Bennet Gartside was a solid Prince Gremin, but one can see why Tatiana might feel a wistfulness that a more excitingly emotional life has passed her by, as Cojocaru expressed in Act III. She is exceptional in this role so see her if you can.

Once again Dominic Grier in the orchestra pit produced orchestral playing of very fine quality, and the charm and emotional grip of the score came over beautifully.

Performances with various casts continue until February 8 — for details click here.

Onegin, with Bonelli and Morera, Royal Ballet, Covent Garden, January 2013

23 January, 2013

After John Cranko worked on the choreography for Tchaikovsky’s opera he wanted to turn the story into a ballet, which he later did in Stuttgart. Apparently he intended to use music from the opera, but the Stuttgart Ballet commissioned a score by Kurt-Heinz Stolze, using alternative music by Tchaikovsky. The resulting creation is rather different from the opera, which Covent Garden will perform in a couple of weeks’ time.

Morera and Bonelli/ Bill Cooper

Morera and Bonelli in Act I

Onegin here is a less nuanced character than the one based more firmly on Pushkin’s original in the opera. Here in the ballet he tears up Tatiana’s letter in Act II when she refuses to take it back, and his flirtation with Olga is cruel rather than showing her fiancé and his friend Lensky what a silly vacuous girl she is. But the choreography is glorious and the poetic justice of Tatiana tearing up Onegin’s letter at the end of Act III is very effective.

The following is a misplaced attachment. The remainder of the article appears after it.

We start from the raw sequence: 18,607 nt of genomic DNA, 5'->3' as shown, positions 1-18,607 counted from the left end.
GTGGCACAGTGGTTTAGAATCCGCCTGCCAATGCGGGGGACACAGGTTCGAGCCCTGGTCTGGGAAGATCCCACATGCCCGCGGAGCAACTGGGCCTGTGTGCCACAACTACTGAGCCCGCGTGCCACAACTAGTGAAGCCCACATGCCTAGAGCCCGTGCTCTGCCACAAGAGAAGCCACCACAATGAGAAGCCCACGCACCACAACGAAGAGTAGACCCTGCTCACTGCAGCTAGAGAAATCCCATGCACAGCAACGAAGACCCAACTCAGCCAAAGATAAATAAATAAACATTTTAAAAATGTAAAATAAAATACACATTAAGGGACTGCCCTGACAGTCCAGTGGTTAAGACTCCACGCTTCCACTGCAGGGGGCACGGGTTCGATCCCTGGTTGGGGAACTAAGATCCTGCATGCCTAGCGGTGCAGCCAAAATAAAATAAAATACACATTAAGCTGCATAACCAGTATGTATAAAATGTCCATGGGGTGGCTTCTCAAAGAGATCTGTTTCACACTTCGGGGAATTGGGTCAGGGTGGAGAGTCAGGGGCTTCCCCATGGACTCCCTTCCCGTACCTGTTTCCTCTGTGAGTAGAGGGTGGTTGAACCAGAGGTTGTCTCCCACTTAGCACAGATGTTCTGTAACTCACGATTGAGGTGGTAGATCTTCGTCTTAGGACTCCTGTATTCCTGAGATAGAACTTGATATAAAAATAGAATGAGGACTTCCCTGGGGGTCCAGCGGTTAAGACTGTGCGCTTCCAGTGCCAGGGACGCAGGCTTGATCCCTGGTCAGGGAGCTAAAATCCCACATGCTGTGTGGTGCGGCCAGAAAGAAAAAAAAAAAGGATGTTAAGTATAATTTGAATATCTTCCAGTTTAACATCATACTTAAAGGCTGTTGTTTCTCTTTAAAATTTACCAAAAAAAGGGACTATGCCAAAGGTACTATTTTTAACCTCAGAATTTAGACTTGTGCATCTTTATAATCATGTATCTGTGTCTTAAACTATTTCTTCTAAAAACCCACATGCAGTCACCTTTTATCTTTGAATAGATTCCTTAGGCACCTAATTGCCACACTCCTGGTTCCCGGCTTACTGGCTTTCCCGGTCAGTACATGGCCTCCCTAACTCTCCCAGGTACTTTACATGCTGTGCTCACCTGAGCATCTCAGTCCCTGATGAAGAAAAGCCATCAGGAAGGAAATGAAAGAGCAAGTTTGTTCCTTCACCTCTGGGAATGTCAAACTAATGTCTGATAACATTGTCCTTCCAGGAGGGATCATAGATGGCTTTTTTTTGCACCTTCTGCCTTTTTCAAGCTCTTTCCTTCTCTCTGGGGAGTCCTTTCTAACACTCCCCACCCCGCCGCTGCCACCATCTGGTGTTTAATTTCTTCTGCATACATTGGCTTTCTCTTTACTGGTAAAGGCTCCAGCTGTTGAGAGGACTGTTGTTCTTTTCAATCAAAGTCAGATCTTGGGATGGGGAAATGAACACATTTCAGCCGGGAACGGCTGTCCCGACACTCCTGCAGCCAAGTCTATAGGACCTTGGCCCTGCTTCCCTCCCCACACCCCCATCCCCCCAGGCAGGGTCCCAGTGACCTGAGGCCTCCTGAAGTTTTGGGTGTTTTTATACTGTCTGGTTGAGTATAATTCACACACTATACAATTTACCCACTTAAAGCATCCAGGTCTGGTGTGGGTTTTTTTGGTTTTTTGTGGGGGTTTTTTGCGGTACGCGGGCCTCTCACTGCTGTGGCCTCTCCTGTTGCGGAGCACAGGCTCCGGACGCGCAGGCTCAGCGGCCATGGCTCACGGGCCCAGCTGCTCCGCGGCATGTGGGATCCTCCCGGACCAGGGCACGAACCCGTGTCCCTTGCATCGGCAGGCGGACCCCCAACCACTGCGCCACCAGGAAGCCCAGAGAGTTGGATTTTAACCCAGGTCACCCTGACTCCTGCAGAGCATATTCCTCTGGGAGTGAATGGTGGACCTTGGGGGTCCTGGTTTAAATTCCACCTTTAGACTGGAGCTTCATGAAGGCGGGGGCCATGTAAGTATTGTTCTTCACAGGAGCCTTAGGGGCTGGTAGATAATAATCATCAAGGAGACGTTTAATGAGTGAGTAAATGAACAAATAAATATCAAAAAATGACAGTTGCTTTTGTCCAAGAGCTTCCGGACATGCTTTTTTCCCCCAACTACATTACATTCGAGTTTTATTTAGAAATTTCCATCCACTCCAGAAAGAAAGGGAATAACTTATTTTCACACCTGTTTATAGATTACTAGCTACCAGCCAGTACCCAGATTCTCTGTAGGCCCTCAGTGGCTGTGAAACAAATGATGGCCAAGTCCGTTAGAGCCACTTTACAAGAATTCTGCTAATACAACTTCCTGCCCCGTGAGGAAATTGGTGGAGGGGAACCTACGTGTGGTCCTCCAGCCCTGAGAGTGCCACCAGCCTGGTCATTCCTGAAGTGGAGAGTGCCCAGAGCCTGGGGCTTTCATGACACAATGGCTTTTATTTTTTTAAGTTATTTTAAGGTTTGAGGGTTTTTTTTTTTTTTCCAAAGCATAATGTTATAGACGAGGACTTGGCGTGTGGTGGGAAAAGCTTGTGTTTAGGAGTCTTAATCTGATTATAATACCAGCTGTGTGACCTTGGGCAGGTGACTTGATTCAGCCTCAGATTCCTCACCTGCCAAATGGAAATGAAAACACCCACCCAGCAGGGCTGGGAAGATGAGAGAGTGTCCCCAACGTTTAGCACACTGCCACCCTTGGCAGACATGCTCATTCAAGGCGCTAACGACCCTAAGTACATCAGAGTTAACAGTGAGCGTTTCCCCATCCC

Within this context, Federico Bonelli gave a fine portrayal of Onegin, showing coolness rather than anger as he rips up the letter, and avoiding an excess of nastiness as he dances with Olga at the Act II party. The main character in the ballet however is Tatiana, and Laura Morera showed a lovely dreaminess in Act I particularly in her pas-de-deux with the imaginary Onegin who appears through the mirror, followed by emotional wildness in Act II after Onegin dances with Olga, and serenity in Act III as her pas-de-deux with her husband Prince Gremin flowed with life and joy. Gary Avis as Gremin was superb, his fine stage presence at the party turning to a beautiful expression of love for Tatiana in their duet together, and perplexed concern with what bothers her later in her boudoir. Bonelli, who has shown admirable angst at Gremin’s party when he realises who Gremin’s wife really is, then comes in to face Morera, and their pas-de-deux was quite rightly the high point of the evening. Finally she rejects him with a fine mixture of assertiveness and regret.

Morera and Bonelli in Act III, all images ROH/ Bill Cooper